Washington State legislation is determining whether or not to prohibit local marijuana retailers from using and accepting Bitcoin and other cryptocurrencies after an amendment bill was put forward by Democratic State Senator Conway and Republican State Senator Rivers in January.
Senate Bill 5264 was handed to the Commerce, Labor and Sports Senate Committee, which held a public hearing on January 25th on the matter.
It’s just over four years since the state legalized the use of recreational marijuana, and Bitcoin has been a common means of payment for online buyers.
In what comes as a surprise to many is that the state is considering imposing a ban on Bitcoin, citing hardship in tracking transactions carried out using an unregulated form of currency.
The bill states that a marijuana “producer, processor or retailer must not accept or pay with virtual currency for the sale or purchase of marijuana or any product of marijuana.” Virtual currency has been defined in the bill as a digital representation of value employed as a medium of exchange, store of value, or unit of account.
In an interview with CoinDesk, Senator Rivers strongly defended her proposal saying that letting dishonest transactions take place in such a young market with contrasting goals wouldn’t be doing it justice.
“One of the objectives of the Cannabis Patient Protection Act, which was made law in 2015, was to do away with gray and black markets for marijuana in the State of Washington,” Rivers said.
She went on clarify her stance as having nothing to do with the legalization of the marijuana use itself, but rather the facet of it that binds how it is bought and sold.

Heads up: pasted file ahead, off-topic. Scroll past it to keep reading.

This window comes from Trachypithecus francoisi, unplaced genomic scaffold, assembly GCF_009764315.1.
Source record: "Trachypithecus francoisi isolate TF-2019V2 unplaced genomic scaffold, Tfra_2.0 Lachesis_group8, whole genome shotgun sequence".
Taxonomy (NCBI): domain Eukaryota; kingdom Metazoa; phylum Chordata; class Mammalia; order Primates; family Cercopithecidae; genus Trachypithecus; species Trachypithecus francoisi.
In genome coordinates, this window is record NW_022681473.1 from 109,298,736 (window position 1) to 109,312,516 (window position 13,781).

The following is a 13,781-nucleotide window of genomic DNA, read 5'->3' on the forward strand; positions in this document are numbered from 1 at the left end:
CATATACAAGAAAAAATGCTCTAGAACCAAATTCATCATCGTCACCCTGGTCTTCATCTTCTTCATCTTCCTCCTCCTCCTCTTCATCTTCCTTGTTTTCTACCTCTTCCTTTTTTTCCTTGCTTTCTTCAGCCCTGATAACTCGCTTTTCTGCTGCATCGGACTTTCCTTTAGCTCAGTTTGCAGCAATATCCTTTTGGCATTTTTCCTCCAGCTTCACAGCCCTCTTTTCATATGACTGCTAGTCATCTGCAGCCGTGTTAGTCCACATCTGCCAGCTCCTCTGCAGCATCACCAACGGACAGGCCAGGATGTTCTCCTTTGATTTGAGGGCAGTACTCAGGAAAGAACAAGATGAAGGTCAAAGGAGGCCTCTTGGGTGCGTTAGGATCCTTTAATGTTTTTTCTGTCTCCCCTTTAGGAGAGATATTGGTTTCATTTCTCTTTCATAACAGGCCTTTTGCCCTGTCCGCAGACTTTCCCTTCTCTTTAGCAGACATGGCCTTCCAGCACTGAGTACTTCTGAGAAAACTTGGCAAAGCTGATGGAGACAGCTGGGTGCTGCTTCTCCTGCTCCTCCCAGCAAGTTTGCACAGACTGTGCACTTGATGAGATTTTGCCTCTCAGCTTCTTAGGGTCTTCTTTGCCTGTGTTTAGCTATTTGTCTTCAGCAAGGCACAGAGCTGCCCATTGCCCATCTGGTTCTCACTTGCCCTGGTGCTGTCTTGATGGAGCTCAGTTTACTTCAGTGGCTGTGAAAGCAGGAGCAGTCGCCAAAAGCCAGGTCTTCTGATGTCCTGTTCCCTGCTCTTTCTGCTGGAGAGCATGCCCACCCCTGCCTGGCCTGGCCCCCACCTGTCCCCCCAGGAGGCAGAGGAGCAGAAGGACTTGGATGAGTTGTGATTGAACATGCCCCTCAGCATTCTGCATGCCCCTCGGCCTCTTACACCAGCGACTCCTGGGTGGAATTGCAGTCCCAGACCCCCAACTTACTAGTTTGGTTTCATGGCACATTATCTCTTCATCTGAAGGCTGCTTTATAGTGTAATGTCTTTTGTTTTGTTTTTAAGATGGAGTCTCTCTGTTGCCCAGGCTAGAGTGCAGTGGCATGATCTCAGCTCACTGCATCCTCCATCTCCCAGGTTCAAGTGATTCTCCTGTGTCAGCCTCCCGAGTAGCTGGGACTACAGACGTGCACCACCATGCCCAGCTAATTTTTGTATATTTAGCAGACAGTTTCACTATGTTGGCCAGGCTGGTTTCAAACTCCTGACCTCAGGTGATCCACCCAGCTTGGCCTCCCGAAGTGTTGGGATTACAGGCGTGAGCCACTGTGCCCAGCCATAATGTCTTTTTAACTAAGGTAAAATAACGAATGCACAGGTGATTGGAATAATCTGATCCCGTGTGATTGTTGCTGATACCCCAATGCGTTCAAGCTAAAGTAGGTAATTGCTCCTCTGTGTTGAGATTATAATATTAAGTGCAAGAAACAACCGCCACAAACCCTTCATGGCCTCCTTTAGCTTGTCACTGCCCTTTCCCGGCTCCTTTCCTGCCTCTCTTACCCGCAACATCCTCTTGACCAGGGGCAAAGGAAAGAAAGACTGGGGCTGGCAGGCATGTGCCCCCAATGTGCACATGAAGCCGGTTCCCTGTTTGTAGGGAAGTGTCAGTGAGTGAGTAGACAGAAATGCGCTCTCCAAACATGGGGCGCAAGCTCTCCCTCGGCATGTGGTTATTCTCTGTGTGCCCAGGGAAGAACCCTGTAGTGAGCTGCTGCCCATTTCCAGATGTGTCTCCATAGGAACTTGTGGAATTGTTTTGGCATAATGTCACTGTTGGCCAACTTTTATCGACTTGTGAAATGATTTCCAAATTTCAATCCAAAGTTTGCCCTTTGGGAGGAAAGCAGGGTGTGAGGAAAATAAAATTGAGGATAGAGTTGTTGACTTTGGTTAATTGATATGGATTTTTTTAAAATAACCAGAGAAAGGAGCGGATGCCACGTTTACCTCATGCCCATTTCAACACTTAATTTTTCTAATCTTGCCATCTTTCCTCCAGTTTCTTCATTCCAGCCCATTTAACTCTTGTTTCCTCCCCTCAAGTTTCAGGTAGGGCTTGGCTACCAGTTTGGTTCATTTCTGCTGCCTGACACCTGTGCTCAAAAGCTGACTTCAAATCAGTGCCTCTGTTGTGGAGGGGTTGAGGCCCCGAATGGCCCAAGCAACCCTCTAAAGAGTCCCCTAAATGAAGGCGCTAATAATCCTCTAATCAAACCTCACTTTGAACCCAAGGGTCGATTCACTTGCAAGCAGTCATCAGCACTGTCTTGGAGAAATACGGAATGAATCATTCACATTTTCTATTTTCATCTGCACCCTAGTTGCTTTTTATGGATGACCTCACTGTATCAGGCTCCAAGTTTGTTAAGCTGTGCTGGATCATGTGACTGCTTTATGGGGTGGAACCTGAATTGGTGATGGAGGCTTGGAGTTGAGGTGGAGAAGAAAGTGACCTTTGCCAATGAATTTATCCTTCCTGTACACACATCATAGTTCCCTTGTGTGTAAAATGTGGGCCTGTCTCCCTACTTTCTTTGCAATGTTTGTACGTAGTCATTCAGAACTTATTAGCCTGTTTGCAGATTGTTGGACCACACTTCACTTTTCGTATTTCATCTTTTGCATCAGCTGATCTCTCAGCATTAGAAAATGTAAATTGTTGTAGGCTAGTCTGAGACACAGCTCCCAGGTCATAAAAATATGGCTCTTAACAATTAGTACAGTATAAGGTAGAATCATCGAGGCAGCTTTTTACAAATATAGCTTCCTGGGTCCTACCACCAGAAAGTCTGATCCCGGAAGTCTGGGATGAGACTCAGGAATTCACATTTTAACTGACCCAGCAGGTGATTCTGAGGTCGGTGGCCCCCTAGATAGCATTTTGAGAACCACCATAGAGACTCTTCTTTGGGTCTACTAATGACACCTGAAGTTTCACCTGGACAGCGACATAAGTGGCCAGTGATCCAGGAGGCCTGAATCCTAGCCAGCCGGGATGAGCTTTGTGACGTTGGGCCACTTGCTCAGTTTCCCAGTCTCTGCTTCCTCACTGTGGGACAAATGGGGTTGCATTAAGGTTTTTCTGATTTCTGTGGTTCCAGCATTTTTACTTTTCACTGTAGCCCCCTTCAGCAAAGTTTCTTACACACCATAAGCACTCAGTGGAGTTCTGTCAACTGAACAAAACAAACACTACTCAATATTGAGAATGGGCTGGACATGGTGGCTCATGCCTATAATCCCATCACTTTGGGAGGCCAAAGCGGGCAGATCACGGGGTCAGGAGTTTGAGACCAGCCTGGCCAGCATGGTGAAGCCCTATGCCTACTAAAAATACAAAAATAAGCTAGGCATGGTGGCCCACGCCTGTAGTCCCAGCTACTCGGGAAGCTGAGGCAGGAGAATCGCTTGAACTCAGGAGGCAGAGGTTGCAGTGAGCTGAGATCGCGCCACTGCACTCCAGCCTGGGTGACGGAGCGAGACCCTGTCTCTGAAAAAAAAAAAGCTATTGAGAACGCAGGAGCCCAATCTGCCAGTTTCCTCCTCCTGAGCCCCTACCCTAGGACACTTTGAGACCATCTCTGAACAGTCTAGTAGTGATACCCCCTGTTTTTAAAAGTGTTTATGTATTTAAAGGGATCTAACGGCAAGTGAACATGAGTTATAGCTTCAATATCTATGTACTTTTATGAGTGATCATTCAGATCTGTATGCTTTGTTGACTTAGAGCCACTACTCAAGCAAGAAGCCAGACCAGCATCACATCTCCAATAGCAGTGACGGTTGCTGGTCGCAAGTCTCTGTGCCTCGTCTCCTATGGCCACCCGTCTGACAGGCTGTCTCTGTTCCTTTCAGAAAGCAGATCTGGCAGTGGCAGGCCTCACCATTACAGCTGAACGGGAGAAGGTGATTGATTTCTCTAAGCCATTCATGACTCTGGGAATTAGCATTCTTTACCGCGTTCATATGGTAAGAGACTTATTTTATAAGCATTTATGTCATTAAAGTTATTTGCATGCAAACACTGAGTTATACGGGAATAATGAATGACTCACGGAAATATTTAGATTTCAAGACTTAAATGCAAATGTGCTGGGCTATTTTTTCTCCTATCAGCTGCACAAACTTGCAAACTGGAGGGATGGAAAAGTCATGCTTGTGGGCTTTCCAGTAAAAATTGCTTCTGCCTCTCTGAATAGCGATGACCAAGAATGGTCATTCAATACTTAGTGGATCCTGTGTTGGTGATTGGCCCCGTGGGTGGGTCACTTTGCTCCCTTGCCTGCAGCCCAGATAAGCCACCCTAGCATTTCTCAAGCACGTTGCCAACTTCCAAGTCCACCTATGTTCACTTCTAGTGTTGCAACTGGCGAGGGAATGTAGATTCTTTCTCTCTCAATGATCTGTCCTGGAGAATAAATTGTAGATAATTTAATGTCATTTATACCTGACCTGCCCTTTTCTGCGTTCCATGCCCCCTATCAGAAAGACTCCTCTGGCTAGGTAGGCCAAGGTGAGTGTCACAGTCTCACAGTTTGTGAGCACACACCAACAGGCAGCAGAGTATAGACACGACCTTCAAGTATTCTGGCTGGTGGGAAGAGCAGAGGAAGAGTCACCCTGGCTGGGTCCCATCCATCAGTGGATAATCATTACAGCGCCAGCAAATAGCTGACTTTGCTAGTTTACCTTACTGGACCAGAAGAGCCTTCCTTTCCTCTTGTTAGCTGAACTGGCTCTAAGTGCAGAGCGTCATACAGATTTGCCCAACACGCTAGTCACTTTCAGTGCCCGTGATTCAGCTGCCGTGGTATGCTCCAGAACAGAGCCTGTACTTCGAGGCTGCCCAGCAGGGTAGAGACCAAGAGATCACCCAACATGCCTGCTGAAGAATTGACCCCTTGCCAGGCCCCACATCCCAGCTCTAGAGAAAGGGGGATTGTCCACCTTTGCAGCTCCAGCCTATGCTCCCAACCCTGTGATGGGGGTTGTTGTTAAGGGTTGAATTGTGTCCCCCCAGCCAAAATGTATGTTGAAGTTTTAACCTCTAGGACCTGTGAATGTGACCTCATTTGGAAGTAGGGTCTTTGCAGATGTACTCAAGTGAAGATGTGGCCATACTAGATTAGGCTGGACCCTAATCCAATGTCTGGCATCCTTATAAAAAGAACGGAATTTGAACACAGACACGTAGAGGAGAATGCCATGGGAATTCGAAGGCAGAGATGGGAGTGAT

“After all we have done to get a handle on this industry and pull it out of the shadows, accepting unregulated currency as a means of transaction does not promote the transparency we had initially committed to develop.”
In the public hearing, two representatives from PayQwick, a notable money service business, supported the bill expressing their skepticism in the transparency of Bitcoin transactions. This was par for the course, however, as Bitcoin poses a direct threat to PayQwick.
Kenneth Burke, one of the representatives, proceeded to admit that Bitcoin had an advantage over physical currency in reducing the number of money-filled armored vehicles moving around in Washington State.
Heavy opposition came from Joseph Cutler, who requested the legislature to better understand how Bitcoin works prior pushing on with the bill. He explained how Bitcoin is in fact a more transparent means of transaction, since a record of all monetary movements with Bitcoin is recorded in blockchain.
He pulled out his phone and showed how one could trace Bitcoin transactions in a retail shop in the neighborhood – something that he argued wasn’t possible with cash transactions.
Jon Baugher and Ryan Hamlin of POSaBIT also went up against the bill, pointing out the perils of cash-only transactions and referencing a few major corporations that accept Bitcoin.
As one of the earliest states to legalize medical marijuana, the State of Washington understandably lacks a standard or precedent to base its regulations on, and so do individuals opposing the proposed amendments against Bitcoin.
In regards to this bill, however, there seems to be more reason to reject the bill than pass it. Firstly, the use of Bitcoin is arguably bound to annex the bulk of online transactions soon; secondly, because credit unions and banks can’t accept money from cannabis retailers due to federal regulations preventing marijuana sales made with debit and credit cards.
For now, there is no companion bill proposing Bitcoin proscription in the House of Representatives; Senate Bill 5264 remains only with the aforesaid senate committee. If the bill is passed, it is likely to be challenged in state court.